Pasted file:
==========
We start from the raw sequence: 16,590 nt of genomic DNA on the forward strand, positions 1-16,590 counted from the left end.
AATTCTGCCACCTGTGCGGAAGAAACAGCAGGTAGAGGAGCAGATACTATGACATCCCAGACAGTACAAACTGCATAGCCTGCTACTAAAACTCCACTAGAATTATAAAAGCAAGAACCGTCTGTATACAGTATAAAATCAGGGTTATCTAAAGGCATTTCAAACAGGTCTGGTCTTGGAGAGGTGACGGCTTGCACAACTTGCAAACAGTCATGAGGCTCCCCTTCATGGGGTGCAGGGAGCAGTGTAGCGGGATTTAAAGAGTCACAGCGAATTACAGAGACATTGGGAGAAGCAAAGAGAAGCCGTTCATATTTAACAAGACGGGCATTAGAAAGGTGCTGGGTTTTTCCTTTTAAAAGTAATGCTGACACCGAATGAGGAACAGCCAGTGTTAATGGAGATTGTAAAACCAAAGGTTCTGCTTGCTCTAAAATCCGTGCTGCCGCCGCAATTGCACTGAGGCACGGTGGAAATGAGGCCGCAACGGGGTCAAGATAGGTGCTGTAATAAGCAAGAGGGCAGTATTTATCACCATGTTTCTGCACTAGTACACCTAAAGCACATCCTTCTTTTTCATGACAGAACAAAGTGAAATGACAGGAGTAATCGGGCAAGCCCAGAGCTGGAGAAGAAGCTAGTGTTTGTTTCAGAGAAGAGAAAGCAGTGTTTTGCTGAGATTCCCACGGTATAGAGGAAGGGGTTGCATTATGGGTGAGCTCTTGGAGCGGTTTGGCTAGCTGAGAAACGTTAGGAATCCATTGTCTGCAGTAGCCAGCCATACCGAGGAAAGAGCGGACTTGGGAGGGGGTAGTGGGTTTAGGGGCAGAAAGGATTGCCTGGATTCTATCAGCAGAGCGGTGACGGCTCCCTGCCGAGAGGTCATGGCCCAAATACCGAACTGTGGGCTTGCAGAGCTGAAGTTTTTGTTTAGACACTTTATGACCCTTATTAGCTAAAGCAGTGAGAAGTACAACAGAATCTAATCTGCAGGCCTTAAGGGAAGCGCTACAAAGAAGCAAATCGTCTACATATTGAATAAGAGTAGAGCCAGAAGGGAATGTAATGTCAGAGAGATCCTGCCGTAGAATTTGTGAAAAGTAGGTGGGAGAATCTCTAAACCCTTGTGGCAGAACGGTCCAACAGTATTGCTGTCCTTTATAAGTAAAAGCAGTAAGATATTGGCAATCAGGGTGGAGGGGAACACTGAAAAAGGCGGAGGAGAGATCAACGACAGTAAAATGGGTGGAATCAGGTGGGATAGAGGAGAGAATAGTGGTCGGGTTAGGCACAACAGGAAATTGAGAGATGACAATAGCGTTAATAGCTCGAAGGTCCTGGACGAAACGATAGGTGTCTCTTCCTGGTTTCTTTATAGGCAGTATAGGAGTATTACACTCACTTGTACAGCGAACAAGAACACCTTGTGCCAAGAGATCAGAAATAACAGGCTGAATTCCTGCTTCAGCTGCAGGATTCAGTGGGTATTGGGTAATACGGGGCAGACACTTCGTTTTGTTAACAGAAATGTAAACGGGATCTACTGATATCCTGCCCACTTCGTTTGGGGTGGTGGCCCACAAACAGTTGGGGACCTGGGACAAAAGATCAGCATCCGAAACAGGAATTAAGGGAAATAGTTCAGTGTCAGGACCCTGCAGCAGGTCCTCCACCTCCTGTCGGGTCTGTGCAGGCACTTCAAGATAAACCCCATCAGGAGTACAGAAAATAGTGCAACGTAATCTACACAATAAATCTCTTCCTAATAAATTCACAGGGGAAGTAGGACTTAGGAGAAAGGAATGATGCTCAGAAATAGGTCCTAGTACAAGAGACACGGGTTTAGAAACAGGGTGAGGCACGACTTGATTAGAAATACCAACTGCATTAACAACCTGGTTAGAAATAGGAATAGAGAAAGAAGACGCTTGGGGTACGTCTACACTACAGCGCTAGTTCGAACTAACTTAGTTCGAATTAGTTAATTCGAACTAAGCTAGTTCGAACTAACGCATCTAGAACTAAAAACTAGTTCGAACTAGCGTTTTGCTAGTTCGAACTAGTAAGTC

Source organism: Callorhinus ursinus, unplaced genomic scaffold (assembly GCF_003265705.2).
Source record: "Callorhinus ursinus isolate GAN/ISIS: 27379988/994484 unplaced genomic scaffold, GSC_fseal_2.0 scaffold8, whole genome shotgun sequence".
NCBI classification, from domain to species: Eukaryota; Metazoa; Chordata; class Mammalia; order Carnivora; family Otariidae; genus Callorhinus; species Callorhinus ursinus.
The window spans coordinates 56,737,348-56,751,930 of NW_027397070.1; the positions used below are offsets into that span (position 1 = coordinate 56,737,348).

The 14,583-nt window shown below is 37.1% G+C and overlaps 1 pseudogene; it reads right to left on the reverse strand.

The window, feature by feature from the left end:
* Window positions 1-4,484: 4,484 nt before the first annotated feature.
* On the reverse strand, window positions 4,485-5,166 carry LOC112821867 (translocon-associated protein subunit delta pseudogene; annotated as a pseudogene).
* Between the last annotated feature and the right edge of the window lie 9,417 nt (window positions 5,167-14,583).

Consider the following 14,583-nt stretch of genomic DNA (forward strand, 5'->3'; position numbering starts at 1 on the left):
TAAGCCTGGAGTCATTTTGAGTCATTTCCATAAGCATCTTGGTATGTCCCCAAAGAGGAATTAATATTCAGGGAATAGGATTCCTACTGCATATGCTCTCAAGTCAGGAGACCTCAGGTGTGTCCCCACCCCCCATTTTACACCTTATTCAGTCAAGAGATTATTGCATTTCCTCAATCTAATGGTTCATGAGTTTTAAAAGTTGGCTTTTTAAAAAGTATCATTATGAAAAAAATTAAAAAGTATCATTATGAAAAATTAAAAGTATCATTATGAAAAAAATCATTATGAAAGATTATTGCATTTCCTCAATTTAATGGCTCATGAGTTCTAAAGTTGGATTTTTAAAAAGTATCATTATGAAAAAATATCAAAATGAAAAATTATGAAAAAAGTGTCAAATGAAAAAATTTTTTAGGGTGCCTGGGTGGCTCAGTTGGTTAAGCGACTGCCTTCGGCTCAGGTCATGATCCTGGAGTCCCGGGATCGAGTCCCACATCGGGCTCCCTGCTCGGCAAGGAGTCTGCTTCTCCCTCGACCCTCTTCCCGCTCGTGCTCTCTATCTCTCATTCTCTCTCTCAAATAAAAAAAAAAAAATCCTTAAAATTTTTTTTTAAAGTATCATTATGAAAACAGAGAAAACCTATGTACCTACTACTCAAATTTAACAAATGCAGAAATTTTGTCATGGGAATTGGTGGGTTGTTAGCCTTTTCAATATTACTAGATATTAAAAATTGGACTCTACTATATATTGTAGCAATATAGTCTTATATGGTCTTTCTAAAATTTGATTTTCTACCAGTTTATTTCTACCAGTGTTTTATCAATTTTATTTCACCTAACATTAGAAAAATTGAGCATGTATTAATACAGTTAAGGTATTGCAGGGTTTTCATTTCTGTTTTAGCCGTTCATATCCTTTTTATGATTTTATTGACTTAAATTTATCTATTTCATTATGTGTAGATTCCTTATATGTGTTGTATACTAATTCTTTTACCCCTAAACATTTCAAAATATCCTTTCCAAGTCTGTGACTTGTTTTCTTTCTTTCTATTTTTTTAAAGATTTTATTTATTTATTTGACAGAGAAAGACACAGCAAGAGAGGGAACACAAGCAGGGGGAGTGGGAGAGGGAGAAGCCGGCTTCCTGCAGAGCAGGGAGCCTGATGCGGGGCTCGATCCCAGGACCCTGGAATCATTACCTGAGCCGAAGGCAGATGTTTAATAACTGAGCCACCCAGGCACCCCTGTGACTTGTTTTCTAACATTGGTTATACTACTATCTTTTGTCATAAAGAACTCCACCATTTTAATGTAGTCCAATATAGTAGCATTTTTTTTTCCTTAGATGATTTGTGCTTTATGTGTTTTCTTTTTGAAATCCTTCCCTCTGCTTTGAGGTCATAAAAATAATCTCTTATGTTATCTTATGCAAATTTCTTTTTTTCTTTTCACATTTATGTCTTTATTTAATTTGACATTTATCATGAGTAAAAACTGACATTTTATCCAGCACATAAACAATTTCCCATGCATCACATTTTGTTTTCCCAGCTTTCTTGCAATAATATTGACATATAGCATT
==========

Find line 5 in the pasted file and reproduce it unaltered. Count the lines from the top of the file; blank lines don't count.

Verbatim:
NCBI classification, from domain to species: Eukaryota; Metazoa; Chordata; class Mammalia; order Carnivora; family Otariidae; genus Callorhinus; species Callorhinus ursinus.